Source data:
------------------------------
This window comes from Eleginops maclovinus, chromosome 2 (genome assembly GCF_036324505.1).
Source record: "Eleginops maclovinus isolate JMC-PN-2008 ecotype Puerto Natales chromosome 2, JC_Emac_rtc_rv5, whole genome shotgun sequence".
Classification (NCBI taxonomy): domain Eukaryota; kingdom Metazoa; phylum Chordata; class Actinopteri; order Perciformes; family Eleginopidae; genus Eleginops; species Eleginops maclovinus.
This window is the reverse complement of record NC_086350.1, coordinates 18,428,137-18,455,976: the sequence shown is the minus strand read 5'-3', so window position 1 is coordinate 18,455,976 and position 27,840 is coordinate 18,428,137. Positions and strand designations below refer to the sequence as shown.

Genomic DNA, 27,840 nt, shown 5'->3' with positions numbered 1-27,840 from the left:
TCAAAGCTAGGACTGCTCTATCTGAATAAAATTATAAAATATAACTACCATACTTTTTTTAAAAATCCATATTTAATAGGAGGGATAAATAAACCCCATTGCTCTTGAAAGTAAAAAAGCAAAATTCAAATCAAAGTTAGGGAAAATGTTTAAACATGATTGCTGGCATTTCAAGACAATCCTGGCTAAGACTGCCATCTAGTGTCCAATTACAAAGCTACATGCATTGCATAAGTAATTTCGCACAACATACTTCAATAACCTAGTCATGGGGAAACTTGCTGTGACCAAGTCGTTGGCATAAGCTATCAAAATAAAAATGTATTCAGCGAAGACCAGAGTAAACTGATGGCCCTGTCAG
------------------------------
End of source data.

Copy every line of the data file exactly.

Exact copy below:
This window comes from Eleginops maclovinus, chromosome 2 (genome assembly GCF_036324505.1).
Source record: "Eleginops maclovinus isolate JMC-PN-2008 ecotype Puerto Natales chromosome 2, JC_Emac_rtc_rv5, whole genome shotgun sequence".
Classification (NCBI taxonomy): domain Eukaryota; kingdom Metazoa; phylum Chordata; class Actinopteri; order Perciformes; family Eleginopidae; genus Eleginops; species Eleginops maclovinus.
This window is the reverse complement of record NC_086350.1, coordinates 18,428,137-18,455,976: the sequence shown is the minus strand read 5'-3', so window position 1 is coordinate 18,455,976 and position 27,840 is coordinate 18,428,137. Positions and strand designations below refer to the sequence as shown.

Genomic DNA, 27,840 nt, shown 5'->3' with positions numbered 1-27,840 from the left:
TCAAAGCTAGGACTGCTCTATCTGAATAAAATTATAAAATATAACTACCATACTTTTTTTAAAAATCCATATTTAATAGGAGGGATAAATAAACCCCATTGCTCTTGAAAGTAAAAAAGCAAAATTCAAATCAAAGTTAGGGAAAATGTTTAAACATGATTGCTGGCATTTCAAGACAATCCTGGCTAAGACTGCCATCTAGTGTCCAATTACAAAGCTACATGCATTGCATAAGTAATTTCGCACAACATACTTCAATAACCTAGTCATGGGGAAACTTGCTGTGACCAAGTCGTTGGCATAAGCTATCAAAATAAAAATGTATTCAGCGAAGACCAGAGTAAACTGATGGCCCTGTCAG